"Come, come you youngsters, I've thought of something," said Cap'n Holly. "How'd you like a house under that old dory back there? It's way above high-water mark. I'll tip it over, then we can brace it up with logs on end, so you can crawl underneath." Then he told them all about Mr. Peggotty's house, made out of a boat, in a book written by a man named Charles Dickens. Patty, Polly and Alec listened eagerly and couldn't wait to have a house like Mr. Peggotty's."

"Then tomorrow came, and the wind blew, and there was an awful storm.

"Was it a hurricane Daddy?" they asked. "Yes it was." Daddy said.

"Everything was sopping wet, but Patty, Polly and Alec had to go and see it all. On they went, through the long wet grass, and there, right on their own field, stood the most enchanting little playhouse. It was tipped to one side, and its windows were broken, but it was still an enchanted playhouse. They looked in through the broken windows, and there, all piled up in one corner, and soaking wet, were little tables and chairs, and a little bureau too.

"That very day Joe started repairing the little house. He put in strong cement underpinnings; he put new glass in the windows, fresh paper on the walls, and painted inside and out. Mother made pretty flowered curtains for the windows and bought a gay new rug for the floor.

"It was such a lovely little playhouse! "It's almost too good to be true," sighed Polly happily. "Yes but it is true," said Patty. "We have a real playhouse at last!"

The Enchanted Playhouse, by Mabel Betsy Hill, First and Only Edition, 1950. Offered for sale by Chewybooks, as of July 10, 2010.

Thursday, July 8, 2010

The kings sleep in the ground

Ind raith i comair in dairfhedo,
Ba Bruidgi, ba Cathail,
Ba Aedo, ba Aillello,
Ba Conaing. ba Cuilini,
Ocus ba Maile Duin:
Ind raith dar eis caich ar uair,
ocus ind rig foait i n-uir.

The fort over against the oakwood,

It was Bruidge's, it was Cahill's,

It was Aed's, it was Aillil's,

It was Conaing's, it was Cuiline's,

It was Mael Duin's:

The fort remains after each in turn,

And the kings sleep in the ground.

"And so it was first told of to a mortal, this crown that was in the well, and if it had not been told about, this crown of Bruin, the war that the rest of Ireland waged against Cncobar's kingdom, the war for the Brown Bull of Cooley, would not have been.

"For when Nera went back to the world of mortals he told the King and Queen of Connacht, Ailill and Maeve, about the treasure in the well. They broke into the Fairy Mound of Cruachan to possess themselves of the crown of Bruin. Some say the treasure was taken by them and some say they could neither reach or nor take it, but the storytellers of Ireland have to speak about it because the foray brought the Battle Goddess Morrigu into the Fairy Mound of Cruachan.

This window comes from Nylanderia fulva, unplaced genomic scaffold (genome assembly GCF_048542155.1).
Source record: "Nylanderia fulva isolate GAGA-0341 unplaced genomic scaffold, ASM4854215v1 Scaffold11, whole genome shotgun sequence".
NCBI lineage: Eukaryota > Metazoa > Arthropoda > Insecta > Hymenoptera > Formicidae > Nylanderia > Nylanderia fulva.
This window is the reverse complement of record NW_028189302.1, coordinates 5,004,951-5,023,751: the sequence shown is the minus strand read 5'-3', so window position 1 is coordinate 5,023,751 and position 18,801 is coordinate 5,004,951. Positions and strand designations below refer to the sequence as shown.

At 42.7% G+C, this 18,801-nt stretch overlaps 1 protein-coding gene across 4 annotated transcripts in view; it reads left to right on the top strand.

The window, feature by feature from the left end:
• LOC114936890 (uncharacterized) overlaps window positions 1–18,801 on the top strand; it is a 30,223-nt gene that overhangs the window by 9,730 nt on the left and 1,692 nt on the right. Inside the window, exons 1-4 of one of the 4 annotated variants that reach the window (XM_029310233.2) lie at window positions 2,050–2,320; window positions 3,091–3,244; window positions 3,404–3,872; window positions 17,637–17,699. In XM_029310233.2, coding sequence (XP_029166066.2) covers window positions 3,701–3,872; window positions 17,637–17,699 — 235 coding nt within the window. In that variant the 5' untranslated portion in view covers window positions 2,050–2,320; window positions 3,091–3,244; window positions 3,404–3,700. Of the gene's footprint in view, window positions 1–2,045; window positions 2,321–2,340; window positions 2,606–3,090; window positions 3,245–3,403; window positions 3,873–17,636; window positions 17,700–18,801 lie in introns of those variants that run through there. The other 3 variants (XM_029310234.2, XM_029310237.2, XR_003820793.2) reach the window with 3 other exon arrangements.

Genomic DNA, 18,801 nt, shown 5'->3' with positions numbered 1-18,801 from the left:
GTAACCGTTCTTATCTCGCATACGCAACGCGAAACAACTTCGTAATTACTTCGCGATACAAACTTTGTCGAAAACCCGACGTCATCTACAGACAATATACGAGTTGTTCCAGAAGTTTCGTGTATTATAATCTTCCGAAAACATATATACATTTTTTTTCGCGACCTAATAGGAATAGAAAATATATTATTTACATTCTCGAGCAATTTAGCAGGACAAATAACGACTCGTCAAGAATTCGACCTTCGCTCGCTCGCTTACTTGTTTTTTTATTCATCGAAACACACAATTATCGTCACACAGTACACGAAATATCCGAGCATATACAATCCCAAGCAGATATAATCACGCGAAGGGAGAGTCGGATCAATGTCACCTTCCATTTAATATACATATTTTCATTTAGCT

The Frenzied Prince Being Heroic Stories of Ancient Ireland, Told by Padraic Colum, Illustrated by Willy Pogany, 1943, Stated First Edition, embossed green cloth with gold gilt titling, illustrated endpapers,color plates throughout, includes original dust jacket. Retained for personal collection.

Sunday, July 4, 2010

Freedom is the right to tell people what they do not want to hear

All the war-propaganda, all the screaming and lies and hatred, comes invariably from people who are not fighting.

Every war when it comes, or before it comes, is represented not as a war but as an act of self-defense against a homicidal maniac.

Mankind is not likely to salvage civilization unless he can evolve a system of good and evil which is independent of heaven and hell.

People sleep peaceably in their beds at night only because rough men stand ready to do violence on their behalf.

Political chaos is connected with the decay of language.

The atom bombs are piling up in the factories, the police are prowling through the cities, the lies are streaming from the loudspeakers, but the earth is still going round the sun.

War against a foreign country only happens when the moneyed classes think they are going to profit from it.

We of the sinking middle class may sink without further struggles into the working class where we belong, and probably when we get there it will not be so dreadful as we feared, for, after all, we have nothing to lose.

What can you do against the lunatic who is more intelligent than yourself, who gives your arguments a fair hearing and then simply persists in his lunacy?

Who controls the past controls the future. Who controls the present controls the past.

The very concept of objective truth is fading out of the world. Lies will pass into history.

During times of universal deceit, telling the truth becomes a revolutionary act.

George Orwell (June 25, 1903- January 21, 1950)